Turning Health Data into Health Narrative: Interview with Dr. Leslie Saxon on Digital Health

October 28, 2013

digital health futureFirst published on MedCityNews.com. The compelling idea behind digital health isn’t just to deliver health data to patients and doctors. It’s to turn that data into a narrative that reveals some kind of story about a person’s health.

digital health futureFirst published on MedCityNews.com. The compelling idea behind digital health isn’t just to deliver health data to patients and doctors. It’s to turn that data into a narrative that reveals some kind of story about a person’s health.

That’s what Dr. Leslie Saxon and her team are trying to achieve at the Center for Body Computing at the University of Southern California. Trained in invasive cardiology, Saxon is the chief of cardiovascular medicine at USC’s Keck School of Medicine. On the side, she works at the center with engineers, physicians, designers, artists and entertainers to study and develop digital health solutions that put patients at the center of their own care.

Saxon shared some insights with MedCity News about what makes some digital health products more compelling than others and what’s needed to make these products stick.

MCN: We’re seeing a lot of different stakeholders, from telecommunications providers to mobile device makers, getting into the digital health game. Who’s still missing at this point?

LS: The interesting thing about digital health is that it really requires a lot of different players. The carriers have a very natural distribution chain for mobile health experiences. The tablet makers are in a very interesting position, and the smartphone makers too, to have some embedded solutions in their products. And the large search and data analytic storage groups like Google and Amazon and Microsoft are in a position to both help store and analyze the data as well as to provide enterprise solutions for interoperability issues. So it’s a very rich network.

One of the most important things are the storytellers. We work a lot with professional storytellers in entertainment, because in order to get people continuously interacting with their biometrics for health, you need to have a compelling storyline. Everyone’s healthcare story is pretty compelling, so we work a lot on that part.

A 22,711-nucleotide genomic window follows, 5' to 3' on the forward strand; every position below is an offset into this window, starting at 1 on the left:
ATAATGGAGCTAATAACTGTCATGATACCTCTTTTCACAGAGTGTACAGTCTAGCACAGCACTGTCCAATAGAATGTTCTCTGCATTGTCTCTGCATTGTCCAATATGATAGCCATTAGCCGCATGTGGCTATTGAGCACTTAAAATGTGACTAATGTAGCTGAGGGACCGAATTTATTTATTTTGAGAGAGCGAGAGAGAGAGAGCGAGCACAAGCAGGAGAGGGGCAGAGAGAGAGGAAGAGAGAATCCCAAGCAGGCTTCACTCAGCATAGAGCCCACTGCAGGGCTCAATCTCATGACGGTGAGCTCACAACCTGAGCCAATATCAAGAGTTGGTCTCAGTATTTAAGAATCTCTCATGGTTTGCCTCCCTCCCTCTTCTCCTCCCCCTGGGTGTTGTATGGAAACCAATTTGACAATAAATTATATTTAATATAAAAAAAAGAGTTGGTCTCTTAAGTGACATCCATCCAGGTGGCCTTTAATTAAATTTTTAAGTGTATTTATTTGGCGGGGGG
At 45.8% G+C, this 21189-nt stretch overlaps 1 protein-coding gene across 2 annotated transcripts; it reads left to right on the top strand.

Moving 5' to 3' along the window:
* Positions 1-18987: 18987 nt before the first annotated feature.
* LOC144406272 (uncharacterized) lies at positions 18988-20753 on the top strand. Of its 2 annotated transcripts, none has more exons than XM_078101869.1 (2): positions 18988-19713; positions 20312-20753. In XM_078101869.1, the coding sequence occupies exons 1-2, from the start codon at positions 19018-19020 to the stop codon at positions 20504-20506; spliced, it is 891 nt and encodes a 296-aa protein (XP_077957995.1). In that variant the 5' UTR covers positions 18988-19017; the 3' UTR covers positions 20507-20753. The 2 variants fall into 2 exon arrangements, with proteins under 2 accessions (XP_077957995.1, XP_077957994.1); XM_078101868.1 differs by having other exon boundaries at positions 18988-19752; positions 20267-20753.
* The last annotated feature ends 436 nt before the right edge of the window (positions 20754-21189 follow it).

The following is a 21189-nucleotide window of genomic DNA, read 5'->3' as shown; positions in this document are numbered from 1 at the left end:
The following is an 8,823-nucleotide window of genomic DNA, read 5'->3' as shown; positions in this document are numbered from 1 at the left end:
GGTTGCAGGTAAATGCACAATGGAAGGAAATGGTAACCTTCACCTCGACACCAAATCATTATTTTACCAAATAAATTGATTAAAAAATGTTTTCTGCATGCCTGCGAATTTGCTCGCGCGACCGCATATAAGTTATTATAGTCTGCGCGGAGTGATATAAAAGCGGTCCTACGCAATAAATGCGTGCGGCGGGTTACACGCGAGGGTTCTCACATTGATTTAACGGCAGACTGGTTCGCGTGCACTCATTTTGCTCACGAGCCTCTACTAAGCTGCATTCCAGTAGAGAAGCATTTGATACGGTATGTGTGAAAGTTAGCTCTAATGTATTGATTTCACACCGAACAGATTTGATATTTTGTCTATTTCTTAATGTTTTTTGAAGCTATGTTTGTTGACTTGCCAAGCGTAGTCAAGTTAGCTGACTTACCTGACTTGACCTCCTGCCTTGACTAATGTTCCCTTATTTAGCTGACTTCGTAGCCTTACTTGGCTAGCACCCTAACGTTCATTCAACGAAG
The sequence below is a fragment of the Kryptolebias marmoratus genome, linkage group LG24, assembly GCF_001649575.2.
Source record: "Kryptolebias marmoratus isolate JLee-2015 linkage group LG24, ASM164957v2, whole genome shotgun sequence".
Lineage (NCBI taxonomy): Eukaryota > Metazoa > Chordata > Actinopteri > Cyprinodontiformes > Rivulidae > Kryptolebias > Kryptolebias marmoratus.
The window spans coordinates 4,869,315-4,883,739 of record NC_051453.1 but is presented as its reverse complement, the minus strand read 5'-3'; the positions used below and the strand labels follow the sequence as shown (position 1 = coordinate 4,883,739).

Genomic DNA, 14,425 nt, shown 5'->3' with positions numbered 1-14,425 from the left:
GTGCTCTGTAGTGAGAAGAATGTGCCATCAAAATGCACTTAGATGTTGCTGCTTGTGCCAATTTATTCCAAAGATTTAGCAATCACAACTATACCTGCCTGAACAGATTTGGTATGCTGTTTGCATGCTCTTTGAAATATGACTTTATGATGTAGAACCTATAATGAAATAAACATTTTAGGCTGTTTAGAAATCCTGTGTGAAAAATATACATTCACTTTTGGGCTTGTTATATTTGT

MCN: Can you give an example of an interesting project you’re working on at the Center for Body Computing?

LS: I think we’re really interested in trying to use more and more video – short form video production – to reach a lot of people. Medical content is still not where it should be. Searching for content, it’s OK if it’s a one-time thing, if you want to learn something about a diagnosis. But if you have a chronic disease and you’re trying to search for medical content, I think video is a really good way to tell the content story that sticks with people.

MCN: You also recently joined the board of a company called Endotronix, which uses an implanted biosensor to capture a patient’s pulmonary artery pressure, which is transmitted to the cloud and can be accessed via phone or tablet. What is it about a product like this that stands out?

LS: This product is for patients that have a very common condition called heart failure, and what I think it will be able to offer is what patients want, which is a high degree of efficacy and a low degree of invasiveness with a very patient-centered solution.

MCN: What about doctors in all of this? Are they open to intercepting this kind of data from patients?

LS: With a lot of these solutions, the idea is not to have the doctor have to look at every piece of data. A lot of these solutions just intermediate the doctor, so the only thing the doctor’s looking at are the patients who are really having problems. The rest of the solutions are closed-loop and very patient-centered.

There’s this consumerization of healthcare where people don’t want to have to go through the doctor to interact with their data, and every solution that I work on provides the patient with their own portal, their own interface, their own autonomy, and the ability to contact the doctors if they need it. But I’m not very interested in solutions that only reach the doctor and not the patient or the caregiving community simultaneously. I’m creating solutions with our partners that provide efficiency for doctors, allow them to leverage their expertise, but really meet the needs of patients.

MCN: That being said, are there other companies or specific technologies you find really interesting right now?

LS: I’m very interested in those minimally invasive implantable devices that are able to access some body metric — in the case of Endotronix it’s pressure. But I’m also interested in worn sensors that can measure heart rate or other important things, or maybe multiple things, and provide an experience to the patient or the athlete that will allow them to become more educated about their health, and allow us on the back-end to build a whole health portfolio digitally of that person and make that experience engaging and continuous so that you’re always getting the data.

MCN: You mentioned wearables, which is a really trendy market that I don’t think has quite proved itself yet. How will companies making these devices find traction?

LS: Right now the only market that’s seeing any penetration at all is the fitness/wellness market, but I think that people will be recording biometrics in social media. We developed something at our conference called BioGram, which was a photo sharing app that we built that incorporates heart rate. I think that for biometric solutions to scale, they have to leverage existing powerful experiences that reach a lot of people, and social media is that way.

This interview has been edited for length.